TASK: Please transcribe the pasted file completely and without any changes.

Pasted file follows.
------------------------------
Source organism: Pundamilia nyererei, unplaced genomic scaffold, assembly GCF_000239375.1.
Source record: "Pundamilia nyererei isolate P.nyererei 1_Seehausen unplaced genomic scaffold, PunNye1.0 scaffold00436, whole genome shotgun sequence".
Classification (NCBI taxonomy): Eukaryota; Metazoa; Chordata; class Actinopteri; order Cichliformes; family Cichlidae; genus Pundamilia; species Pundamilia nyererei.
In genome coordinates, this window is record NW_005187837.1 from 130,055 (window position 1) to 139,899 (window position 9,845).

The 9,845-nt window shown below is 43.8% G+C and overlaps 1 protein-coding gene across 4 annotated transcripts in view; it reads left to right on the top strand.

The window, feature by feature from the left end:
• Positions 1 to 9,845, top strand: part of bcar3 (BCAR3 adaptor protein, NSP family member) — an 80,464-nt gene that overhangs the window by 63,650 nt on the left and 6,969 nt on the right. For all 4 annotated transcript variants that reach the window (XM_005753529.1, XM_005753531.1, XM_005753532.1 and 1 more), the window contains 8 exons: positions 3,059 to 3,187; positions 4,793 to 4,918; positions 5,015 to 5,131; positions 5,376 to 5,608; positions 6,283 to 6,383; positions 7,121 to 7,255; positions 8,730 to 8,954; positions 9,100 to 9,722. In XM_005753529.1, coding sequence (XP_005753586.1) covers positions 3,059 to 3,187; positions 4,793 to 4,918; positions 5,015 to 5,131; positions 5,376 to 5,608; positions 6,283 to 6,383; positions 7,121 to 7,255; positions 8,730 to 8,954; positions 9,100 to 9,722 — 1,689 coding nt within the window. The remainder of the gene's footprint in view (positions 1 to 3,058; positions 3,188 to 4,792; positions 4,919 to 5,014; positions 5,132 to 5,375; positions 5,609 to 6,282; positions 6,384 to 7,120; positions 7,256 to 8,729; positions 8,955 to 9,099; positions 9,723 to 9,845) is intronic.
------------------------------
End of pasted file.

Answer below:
Source organism: Pundamilia nyererei, unplaced genomic scaffold, assembly GCF_000239375.1.
Source record: "Pundamilia nyererei isolate P.nyererei 1_Seehausen unplaced genomic scaffold, PunNye1.0 scaffold00436, whole genome shotgun sequence".
Classification (NCBI taxonomy): Eukaryota; Metazoa; Chordata; class Actinopteri; order Cichliformes; family Cichlidae; genus Pundamilia; species Pundamilia nyererei.
In genome coordinates, this window is record NW_005187837.1 from 130,055 (window position 1) to 139,899 (window position 9,845).

The 9,845-nt window shown below is 43.8% G+C and overlaps 1 protein-coding gene across 4 annotated transcripts in view; it reads left to right on the top strand.

The window, feature by feature from the left end:
• Positions 1 to 9,845, top strand: part of bcar3 (BCAR3 adaptor protein, NSP family member) — an 80,464-nt gene that overhangs the window by 63,650 nt on the left and 6,969 nt on the right. For all 4 annotated transcript variants that reach the window (XM_005753529.1, XM_005753531.1, XM_005753532.1 and 1 more), the window contains 8 exons: positions 3,059 to 3,187; positions 4,793 to 4,918; positions 5,015 to 5,131; positions 5,376 to 5,608; positions 6,283 to 6,383; positions 7,121 to 7,255; positions 8,730 to 8,954; positions 9,100 to 9,722. In XM_005753529.1, coding sequence (XP_005753586.1) covers positions 3,059 to 3,187; positions 4,793 to 4,918; positions 5,015 to 5,131; positions 5,376 to 5,608; positions 6,283 to 6,383; positions 7,121 to 7,255; positions 8,730 to 8,954; positions 9,100 to 9,722 — 1,689 coding nt within the window. The remainder of the gene's footprint in view (positions 1 to 3,058; positions 3,188 to 4,792; positions 4,919 to 5,014; positions 5,132 to 5,375; positions 5,609 to 6,282; positions 6,384 to 7,120; positions 7,256 to 8,729; positions 8,955 to 9,099; positions 9,723 to 9,845) is intronic.